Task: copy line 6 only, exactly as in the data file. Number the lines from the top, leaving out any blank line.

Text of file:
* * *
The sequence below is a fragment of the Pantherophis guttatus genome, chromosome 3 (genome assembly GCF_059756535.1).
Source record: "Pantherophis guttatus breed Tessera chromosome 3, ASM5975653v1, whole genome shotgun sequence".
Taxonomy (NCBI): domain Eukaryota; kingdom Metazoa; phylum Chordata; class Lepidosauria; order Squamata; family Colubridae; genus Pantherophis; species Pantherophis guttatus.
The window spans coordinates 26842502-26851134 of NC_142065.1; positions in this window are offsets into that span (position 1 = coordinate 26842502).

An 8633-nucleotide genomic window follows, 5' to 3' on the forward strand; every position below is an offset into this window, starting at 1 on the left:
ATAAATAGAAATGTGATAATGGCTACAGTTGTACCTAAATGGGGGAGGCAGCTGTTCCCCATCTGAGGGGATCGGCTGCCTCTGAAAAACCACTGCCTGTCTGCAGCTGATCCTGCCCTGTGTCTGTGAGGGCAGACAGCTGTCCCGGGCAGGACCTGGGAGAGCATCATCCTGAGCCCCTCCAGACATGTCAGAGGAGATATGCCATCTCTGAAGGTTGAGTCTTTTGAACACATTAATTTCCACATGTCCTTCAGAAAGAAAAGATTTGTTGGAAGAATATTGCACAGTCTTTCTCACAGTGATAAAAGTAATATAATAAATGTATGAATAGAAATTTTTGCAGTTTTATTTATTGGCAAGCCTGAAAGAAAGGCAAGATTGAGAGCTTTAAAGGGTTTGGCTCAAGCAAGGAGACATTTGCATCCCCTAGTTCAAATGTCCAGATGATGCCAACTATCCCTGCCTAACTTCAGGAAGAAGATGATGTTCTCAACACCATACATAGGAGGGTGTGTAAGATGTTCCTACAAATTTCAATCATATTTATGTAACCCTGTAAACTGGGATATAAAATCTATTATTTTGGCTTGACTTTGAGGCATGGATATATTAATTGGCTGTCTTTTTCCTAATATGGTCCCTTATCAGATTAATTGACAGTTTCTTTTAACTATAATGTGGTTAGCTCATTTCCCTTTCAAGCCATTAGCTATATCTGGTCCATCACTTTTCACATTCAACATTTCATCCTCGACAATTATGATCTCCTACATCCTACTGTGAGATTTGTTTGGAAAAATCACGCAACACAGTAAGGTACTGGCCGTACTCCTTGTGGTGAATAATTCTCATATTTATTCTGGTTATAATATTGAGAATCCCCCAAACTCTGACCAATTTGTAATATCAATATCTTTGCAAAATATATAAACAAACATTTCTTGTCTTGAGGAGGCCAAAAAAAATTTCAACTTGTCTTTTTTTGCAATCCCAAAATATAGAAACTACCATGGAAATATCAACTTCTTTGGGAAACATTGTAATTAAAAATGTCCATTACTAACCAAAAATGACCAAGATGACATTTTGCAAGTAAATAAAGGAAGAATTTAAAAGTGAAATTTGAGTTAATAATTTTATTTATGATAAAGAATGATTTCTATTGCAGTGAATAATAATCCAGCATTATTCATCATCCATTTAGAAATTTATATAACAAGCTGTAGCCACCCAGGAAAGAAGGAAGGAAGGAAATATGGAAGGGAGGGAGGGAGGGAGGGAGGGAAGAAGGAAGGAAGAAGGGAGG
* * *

ATAAATAGAAATGTGATAATGGCTACAGTTGTACCTAAATGGGGGAGGCAGCTGTTCCCCATCTGAGGGGATCGGCTGCCTCTGAAAAACCACTGCCTGTCTGCAGCTGATCCTGCCCTGTGTCTGTGAGGGCAGACAGCTGTCCCGGGCAGGACCTGGGAGAGCATCATCCTGAGCCCCTCCAGACATGTCAGAGGAGATATGCCATCTCTGAAGGTTGAGTCTTTTGAACACATTAATTTCCACATGTCCTTCAGAAAGAAAAGATTTGTTGGAAGAATATTGCACAGTCTTTCTCACAGTGATAAAAGTAATATAATAAATGTATGAATAGAAATTTTTGCAGTTTTATTTATTGGCAAGCCTGAAAGAAAGGCAAGATTGAGAGCTTTAAAGGGTTTGGCTCAAGCAAGGAGACATTTGCATCCCCTAGTTCAAATGTCCAGATGATGCCAACTATCCCTGCCTAACTTCAGGAAGAAGATGATGTTCTCAACACCATACATAGGAGGGTGTGTAAGATGTTCCTACAAATTTCAATCATATTTATGTAACCCTGTAAACTGGGATATAAAATCTATTATTTTGGCTTGACTTTGAGGCATGGATATATTAATTGGCTGTCTTTTTCCTAATATGGTCCCTTATCAGATTAATTGACAGTTTCTTTTAACTATAATGTGGTTAGCTCATTTCCCTTTCAAGCCATTAGCTATATCTGGTCCATCACTTTTCACATTCAACATTTCATCCTCGACAATTATGATCTCCTACATCCTACTGTGAGATTTGTTTGGAAAAATCACGCAACACAGTAAGGTACTGGCCGTACTCCTTGTGGTGAATAATTCTCATATTTATTCTGGTTATAATATTGAGAATCCCCCAAACTCTGACCAATTTGTAATATCAATATCTTTGCAAAATATATAAACAAACATTTCTTGTCTTGAGGAGGCCAAAAAAAATTTCAACTTGTCTTTTTTTGCAATCCCAAAATATAGAAACTACCATGGAAATATCAACTTCTTTGGGAAACATTGTAATTAAAAATGTCCATTACTAACCAAAAATGACCAAGATGACATTTTGCAAGTAAATAAAGGAAGAATTTAAAAGTGAAATTTGAGTTAATAATTTTATTTATGATAAAGAATGATTTCTATTGCAGTGAATAATAATCCAGCATTATTCATCATCCATTTAGAAATTTATATAACAAGCTGTAGCCACCCAGGAAAGAAGGAAGGAAGGAAATATGGAAGGGAGGGAGGGAGGGAGGGAGGGAAGAAGGAAGGAAGAAGGGAGG